« Last post by Rigsby on Today at 10:38:47 AM »
Having read your explanation of your year long workshop, with poets choosing words and novelists who are really slow readers, I have to be convinced that anything produced that way would be worth reading. Where is the spontaneity? Where is the emotion, the exclamations, the everyday speech? I can imagine everyone in your novels talking as though they were in a Shakespearean play and using words nobody would ever use in speech.
That's a concern I had never considered. before, and I suppose it could happen, depending on the makeup of the group. Like with your process, it comes down to whether you can tell there's a difference or not upon reading a few chapters. When it comes to dialogue, the feedback we give and receive focuses more on whether a particular character would sound a certain way, and would even say certain things. As an example, the story I'm working on now revolves around two 12-year-olds in 1949, and there are times my dialogue makes them sound ten years older than that which I am tone-deaf toward. We have several seventy-year-olds in our group, too, and they help with period-specific slang. :-)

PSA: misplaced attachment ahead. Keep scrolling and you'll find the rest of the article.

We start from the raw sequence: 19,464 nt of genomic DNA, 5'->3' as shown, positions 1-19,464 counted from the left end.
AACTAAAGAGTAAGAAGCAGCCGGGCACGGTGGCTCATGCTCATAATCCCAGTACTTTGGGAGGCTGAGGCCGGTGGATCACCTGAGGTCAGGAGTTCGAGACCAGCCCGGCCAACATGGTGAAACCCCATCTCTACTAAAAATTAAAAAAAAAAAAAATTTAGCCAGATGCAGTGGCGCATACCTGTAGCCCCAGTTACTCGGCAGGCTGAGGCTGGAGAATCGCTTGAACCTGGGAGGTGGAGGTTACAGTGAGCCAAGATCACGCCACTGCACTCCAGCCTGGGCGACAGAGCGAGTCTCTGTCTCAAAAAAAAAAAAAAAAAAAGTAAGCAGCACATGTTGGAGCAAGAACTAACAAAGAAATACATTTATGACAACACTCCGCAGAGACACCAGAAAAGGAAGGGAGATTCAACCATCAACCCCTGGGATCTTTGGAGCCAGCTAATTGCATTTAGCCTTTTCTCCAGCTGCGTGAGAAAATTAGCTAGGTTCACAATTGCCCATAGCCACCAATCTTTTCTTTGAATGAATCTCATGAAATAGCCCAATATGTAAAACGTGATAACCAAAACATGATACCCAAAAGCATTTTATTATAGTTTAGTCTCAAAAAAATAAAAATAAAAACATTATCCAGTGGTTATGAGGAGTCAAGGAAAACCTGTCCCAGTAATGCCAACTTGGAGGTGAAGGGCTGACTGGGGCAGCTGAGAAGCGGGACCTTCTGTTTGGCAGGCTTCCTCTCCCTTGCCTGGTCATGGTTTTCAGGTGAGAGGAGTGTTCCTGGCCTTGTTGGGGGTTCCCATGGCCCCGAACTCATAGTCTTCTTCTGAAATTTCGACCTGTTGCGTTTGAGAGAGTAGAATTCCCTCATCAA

You do make a good point. I was going to raise Tolkien's LOTR as an example of a book that was more or less workshopped (as I understand it, don't flame me) and took a long time to produce--but he did have that problem with the Shakespearean language toward the end, with Aragorn, especially, often using "thee" and "thou" in his speech, IIRC.
But let me turn that around--do you spend any extra time tinkering with your dialogue, or do you tend to leave it as is, based on the way you initially heard it in your head?